Given these assumptions about the creation and adaptation of marketing content, the most workable approach would surely be to combine the best of translation and creative adaptation. To this end, I believe that translators and copywriters should work together with client’s internal resources as dedicated teams on a long-term basis. I cannot stress enough the need to involve all people, internal and external, at every step of the process and for year after year. This builds an understanding of the company, the products and services, marketing objectives, and so many more aspects that enable successful global and local campaigns.
- As mentioned above, clients requiring translations should create virtual teams of internal staff and external partners. They should also ensure that their team’s various members collaborate right from the initial planning and originating stage rather than just at the execution. By doing so, creative adaptation specialists can build a better understanding of their clients’ plans and key products. Such a step is also likely to measurably speed up turnaround times and upgrade quality.
- Rather than simply paying on a per-word basis, companies should explore payment options such as paying for time, retainers, or other arrangements. This enables the formation of virtual teams of global talents that complement their own HQ and/or in-country staff. The big advantage here is that such resources can be shared globally, you will not require headcount, and only pay for the time needed. In short, you can build a virtual global marketing team that can develop local marketing content by external local experts even before you have your own marketing employees in your local offices.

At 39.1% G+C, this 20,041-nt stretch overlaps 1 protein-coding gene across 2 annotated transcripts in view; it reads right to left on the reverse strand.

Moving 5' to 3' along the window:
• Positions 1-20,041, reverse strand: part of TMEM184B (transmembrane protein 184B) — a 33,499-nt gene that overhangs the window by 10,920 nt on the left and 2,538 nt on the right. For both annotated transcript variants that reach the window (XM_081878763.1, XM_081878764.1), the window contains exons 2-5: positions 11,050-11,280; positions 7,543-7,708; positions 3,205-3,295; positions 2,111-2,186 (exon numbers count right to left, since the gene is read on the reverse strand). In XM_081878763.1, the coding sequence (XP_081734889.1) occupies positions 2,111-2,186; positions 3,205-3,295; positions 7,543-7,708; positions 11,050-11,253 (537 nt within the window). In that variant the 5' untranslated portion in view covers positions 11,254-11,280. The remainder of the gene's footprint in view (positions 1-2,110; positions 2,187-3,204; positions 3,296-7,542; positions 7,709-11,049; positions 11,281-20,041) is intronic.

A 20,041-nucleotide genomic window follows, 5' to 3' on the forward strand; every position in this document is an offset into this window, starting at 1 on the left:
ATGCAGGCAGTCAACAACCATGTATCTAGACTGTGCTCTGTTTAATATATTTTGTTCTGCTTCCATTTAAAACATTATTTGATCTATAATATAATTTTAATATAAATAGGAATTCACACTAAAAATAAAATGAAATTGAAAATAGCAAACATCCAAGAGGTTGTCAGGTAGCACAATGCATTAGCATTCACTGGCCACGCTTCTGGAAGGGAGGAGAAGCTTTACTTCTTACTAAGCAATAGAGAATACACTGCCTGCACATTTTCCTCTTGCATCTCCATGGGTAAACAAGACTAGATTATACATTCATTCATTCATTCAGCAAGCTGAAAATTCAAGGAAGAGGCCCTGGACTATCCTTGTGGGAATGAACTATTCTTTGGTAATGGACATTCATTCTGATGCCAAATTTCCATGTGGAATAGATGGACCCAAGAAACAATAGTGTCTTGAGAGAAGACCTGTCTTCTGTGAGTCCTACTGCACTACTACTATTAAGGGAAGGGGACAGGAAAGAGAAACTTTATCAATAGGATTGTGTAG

- The best way to understand local sales and management teams, is to listen carefully to their viewpoints. Finished projects that fail to satisfy their expectations will either hinder local marketing efforts or simply not be used.
- Clients should strive to use all available translation and creative technologies that are known to add value to translation work.